This story from Ars Technica got me wondering if some of this long-range WiFi technology might not be applied to the NZ rural situation.

With a range of 100Kms, it would not be that expensive to create the equivalent of a wireless broadband backbone that spanned the length of both islands and branched off to serve small rural communities along the way.

At US$500 (NZ$650) per node (plus support infrastructure), the creation of such an network would not (in telco terms) be an expensive undertaking. When you consider that one of those small TV translators cost around $5K back in 1977 (when $5K was a *lot* of money), the "value for money" of such a WiFi solution is looking good.

Of course just 6.5Mbps might start to become a bit of a bottleneck at peak times if you've got more than a dozen or so people doing simultaneous downloads but the "always on" availability, freeing up of the POTS line and freedom from dropped carriers and other issues might make it worthwhile.

Are you in one of those internet black-spots where dial-up is your only option?

How much would you spend to buy into a community WiFi node that would serve you and your neighbours with a better service than dial-up?

Isn't it a shame that IndraNet seems to have dropped the ball with its promises of building an intelligent mesh-network system that would be another ideal solution to this problem.

Maybe their air-powered cars will at least allow farmers to drive into town and use a cyber-cafe.

Have your say on this...

PERMALINK to this column

Oh, and don't forget today's sci/tech news headlines


Rank This Aardvark Page

 

Change Font

Sci-Tech headlines

 


Features:

The EZ Battery Reconditioning scam

Beware The Alternative Energy Scammers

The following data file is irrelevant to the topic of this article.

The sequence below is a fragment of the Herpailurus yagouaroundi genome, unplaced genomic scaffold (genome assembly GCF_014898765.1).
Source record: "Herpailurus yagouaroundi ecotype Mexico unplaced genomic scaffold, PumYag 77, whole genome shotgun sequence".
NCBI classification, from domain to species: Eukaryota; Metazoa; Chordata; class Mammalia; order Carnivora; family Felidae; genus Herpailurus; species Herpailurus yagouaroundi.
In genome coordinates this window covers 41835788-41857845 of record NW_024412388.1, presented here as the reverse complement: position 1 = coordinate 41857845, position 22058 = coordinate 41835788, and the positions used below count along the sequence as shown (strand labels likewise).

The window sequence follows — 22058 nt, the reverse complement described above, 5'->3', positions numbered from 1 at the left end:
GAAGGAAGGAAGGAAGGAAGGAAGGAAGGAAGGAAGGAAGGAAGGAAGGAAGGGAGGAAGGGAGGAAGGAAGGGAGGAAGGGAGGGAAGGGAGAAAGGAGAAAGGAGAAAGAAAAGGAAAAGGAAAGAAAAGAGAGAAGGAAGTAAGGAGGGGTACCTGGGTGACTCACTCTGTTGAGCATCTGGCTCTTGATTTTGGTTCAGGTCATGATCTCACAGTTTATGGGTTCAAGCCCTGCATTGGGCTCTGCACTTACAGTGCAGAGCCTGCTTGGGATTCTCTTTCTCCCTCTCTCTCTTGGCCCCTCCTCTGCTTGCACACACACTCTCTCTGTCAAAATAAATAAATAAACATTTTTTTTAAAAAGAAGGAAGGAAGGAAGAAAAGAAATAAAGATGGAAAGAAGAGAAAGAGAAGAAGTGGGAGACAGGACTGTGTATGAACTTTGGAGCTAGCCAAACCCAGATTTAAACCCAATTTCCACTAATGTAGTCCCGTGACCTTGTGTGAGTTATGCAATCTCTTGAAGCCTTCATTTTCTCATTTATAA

The Great "Run Your Car On Water" Scam

 

Recent Columns

The weakest link?
How ironic is it that just days after I published a column in which I suggested that where data security is involved we should trust nobody, that a huge crime ring is busted for just that reason...

When will this be fixed?
The internet and banking are uncomfortable bedmates...

Is tech paranoia justified?
Tech maybe scary to some but are the current levels of paranoia really justified?...

I apologise
In light of recent world-wide events and trends, today's column is an apology...

Covid-19, the good and bad news
The world is worried that CV19 will cause ongoing economic and human disaster around the globe...

Google to pay for news
When I read the headline I couldn't believe my eyes...

Criminals breaking the law? No!
Just over a year ago an attrocity was committed right here in New Zealand...

Should we be worried?
I think the world is somewhat underestimating China's desire to extend its borders...

Poor old Intel
Intel were right there at the start of the microprocessor revolution...

I am so selfish
Today's column is something of a personal diary entry...

Jacinda is NOT learning
A few weeks ago I warned that opening NZ's borders, even a little bit, would constitute a huge risk to our virus-free status and could not be justified...